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10 ways to protect your heart

Healthy habits can go a long way in protecting your heart. Adopting these 10 habits can help you lower your risk of heart disease, high blood pressure, and high cholesterol—and they can help you feel great, to boot!

1. Hit the sack

Getting enough sleep is an important part of a healthy lifestyle. If you regularly wake up unrefreshed despite a good night’s sleep, talk to your doctor about the possibility of a sleep disorder, which may increase your risk for heart disease.

2. Play a game

According to the American Heart Association (AHA), physical activity helps you lose weight, which makes it easier for your heart to work efficiently and improves your quality of life. Set a date for racquetball, Frisbee, badminton, croquet, golf—you might not even notice you’re exercising.

3. Go nuts

Squirrel away a handful of nuts or a packet of squeezable almond butter for a powerful snack that’s rich in heart-healthy omega-3s. Walnuts and almonds pack the biggest punch, but hazelnuts, pecans, and pistachios can boost HDL (good) cholesterol levels too. 

4. Stop smoking

Smoking damages your heart and lungs. Plus, smokers are more likely to develop atherosclerosis—buildup of fatty substances in the arteries—which can lead to coronary heart disease and stroke. Quit smoking and you’ll have a higher tolerance for heart-healthy physical activity too.

5. Sit and knit

Too much stress can wreak havoc on your health, contributing to high blood pressure and making the heart work harder—potentially leading to a stroke. The AHA recommends sewing, knitting, and crocheting among many stress-management techniques. 

6. Shake the salt habit

Sodium increases blood pressure, which taxes the heart. Hide the table salt and control ingredients by cooking meals at home. The Dietary Guidelines for Americans recommends that adults consume no more than 2,300 mg of sodium per day. The AHA recommends further limiting it to no more than 1,500 mg.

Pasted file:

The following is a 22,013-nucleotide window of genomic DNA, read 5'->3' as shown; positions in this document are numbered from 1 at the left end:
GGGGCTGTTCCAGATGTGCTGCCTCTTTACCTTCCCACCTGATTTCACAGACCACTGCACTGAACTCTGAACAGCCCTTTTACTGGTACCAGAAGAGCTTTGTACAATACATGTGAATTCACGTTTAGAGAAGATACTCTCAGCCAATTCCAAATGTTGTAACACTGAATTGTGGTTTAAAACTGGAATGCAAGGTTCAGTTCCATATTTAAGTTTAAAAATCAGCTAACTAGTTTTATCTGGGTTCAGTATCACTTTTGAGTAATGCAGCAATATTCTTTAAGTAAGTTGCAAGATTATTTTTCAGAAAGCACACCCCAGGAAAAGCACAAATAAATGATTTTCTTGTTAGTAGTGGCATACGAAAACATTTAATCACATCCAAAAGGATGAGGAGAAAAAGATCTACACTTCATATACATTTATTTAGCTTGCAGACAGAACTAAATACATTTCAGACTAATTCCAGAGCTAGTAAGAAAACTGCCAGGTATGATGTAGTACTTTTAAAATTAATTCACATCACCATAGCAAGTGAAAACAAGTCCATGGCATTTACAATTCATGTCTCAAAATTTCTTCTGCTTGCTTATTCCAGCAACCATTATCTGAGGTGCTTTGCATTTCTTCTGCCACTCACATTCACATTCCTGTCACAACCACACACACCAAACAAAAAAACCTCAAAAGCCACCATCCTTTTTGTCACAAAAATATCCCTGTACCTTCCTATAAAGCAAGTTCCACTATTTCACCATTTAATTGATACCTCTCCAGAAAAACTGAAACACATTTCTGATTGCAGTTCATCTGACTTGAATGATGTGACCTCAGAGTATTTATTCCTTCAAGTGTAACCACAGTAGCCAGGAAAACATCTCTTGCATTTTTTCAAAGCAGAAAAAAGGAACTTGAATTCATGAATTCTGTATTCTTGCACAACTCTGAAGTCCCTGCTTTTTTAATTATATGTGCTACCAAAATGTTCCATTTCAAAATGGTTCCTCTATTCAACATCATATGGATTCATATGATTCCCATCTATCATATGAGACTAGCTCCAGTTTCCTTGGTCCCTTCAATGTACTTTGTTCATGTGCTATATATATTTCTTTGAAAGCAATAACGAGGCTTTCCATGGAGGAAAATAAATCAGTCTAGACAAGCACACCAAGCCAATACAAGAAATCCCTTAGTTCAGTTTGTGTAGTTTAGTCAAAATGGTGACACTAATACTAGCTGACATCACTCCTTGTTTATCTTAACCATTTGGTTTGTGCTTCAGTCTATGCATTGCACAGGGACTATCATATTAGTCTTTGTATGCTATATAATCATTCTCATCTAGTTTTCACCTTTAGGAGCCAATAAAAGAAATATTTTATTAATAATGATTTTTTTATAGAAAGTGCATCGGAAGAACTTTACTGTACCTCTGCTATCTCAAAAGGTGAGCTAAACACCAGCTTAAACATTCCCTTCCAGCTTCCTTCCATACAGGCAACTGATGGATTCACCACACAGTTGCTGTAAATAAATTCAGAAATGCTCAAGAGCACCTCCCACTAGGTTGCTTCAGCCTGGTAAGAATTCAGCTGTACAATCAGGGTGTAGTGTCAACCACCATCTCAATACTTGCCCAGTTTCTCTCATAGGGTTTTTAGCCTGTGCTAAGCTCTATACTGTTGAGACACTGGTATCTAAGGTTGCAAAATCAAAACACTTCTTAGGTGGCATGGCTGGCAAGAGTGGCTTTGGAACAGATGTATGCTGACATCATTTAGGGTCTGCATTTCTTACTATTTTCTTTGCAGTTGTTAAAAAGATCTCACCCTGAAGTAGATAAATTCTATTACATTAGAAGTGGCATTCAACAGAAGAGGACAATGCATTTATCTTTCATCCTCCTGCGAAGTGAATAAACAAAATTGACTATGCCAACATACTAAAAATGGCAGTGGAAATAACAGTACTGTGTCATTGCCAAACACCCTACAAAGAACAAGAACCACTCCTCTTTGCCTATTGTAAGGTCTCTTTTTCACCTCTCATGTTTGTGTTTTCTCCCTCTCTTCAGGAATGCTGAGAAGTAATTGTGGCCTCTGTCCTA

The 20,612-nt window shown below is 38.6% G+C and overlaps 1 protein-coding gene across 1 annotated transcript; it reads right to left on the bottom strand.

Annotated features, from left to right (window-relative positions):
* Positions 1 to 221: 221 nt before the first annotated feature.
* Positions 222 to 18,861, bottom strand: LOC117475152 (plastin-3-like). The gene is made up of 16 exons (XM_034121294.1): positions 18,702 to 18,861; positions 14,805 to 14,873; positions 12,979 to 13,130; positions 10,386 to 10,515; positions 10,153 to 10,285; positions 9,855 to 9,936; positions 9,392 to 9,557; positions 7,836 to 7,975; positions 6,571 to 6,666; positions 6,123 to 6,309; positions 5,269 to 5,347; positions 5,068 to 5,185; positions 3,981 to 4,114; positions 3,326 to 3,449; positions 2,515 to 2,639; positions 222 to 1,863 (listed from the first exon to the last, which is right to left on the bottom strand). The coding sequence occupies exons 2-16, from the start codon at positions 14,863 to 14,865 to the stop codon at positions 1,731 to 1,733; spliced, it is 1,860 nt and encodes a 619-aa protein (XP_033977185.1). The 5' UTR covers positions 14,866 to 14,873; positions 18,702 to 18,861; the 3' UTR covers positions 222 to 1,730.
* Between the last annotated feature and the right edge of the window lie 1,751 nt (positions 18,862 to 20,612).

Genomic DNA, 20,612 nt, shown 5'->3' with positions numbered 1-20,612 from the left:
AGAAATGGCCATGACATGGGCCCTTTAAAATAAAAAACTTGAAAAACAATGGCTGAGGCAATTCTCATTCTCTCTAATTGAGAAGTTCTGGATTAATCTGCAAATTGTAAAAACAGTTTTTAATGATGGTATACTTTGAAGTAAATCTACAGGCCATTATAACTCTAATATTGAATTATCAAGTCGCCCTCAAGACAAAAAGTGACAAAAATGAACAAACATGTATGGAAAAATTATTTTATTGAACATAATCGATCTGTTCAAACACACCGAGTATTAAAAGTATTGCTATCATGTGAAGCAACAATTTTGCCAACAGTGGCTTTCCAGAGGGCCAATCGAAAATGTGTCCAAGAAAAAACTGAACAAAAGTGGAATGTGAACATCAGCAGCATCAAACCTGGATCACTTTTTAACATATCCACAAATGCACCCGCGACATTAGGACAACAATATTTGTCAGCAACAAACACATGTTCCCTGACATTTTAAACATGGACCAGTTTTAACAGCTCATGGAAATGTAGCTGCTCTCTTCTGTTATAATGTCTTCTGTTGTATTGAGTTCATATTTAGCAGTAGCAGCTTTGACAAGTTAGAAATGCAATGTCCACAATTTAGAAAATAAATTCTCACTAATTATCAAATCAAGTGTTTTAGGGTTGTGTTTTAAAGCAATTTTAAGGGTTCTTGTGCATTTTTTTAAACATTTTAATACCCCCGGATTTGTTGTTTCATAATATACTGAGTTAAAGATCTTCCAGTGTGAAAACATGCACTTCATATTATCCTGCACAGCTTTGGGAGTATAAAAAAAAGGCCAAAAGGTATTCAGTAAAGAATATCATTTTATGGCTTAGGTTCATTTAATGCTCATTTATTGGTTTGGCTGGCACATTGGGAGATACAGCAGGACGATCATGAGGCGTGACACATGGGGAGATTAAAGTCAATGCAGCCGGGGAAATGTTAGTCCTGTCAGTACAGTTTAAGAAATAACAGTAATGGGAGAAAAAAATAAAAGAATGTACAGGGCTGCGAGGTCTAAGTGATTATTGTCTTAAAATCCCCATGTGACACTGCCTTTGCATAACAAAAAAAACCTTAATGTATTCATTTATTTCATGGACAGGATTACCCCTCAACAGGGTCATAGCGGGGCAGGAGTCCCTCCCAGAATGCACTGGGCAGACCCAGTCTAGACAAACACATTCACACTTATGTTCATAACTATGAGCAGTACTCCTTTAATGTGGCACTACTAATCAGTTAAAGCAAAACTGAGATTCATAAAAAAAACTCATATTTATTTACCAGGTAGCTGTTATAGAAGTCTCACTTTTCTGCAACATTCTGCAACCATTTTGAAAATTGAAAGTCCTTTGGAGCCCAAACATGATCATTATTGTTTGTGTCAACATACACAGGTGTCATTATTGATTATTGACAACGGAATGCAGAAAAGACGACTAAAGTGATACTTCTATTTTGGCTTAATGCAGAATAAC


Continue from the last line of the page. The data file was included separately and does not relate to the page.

7. Consider a med

High blood pressure is the most significant factor for stroke risk. While eating right, losing weight, and cutting back on salt can help, some people are genetically predisposed to hypertension. Ask your doc if a medication might help control yours.

8. Savor your meals

If you’re over your healthy weight, losing as little as 5-10 pounds may help lower your blood pressure. One technique that may help? Eating mindfully. It gives your brain the time to register fullness, which can help you eat less.

9. Eat more fiber

Foods rich in fiber may help lower your risk for heart disease, stroke, obesity, and type 2 diabetes. Look for heart-healthy and nutrient-dense recipes that incorporate whole grains, vegetables, and fruit.

10. Get a dog

Or volunteer at the Humane Society. According to the Centers for Disease Control and Prevention (CDC), pet ownership can decrease your blood pressure, cholesterol, and triglyceride levels, adding to a heart-healthy lifestyle. Plus, petting an animal can lower stress hormones. In fact, a National Institutes of Health-funded study showed that heart attack survivors with dogs lived longer than those without.

 

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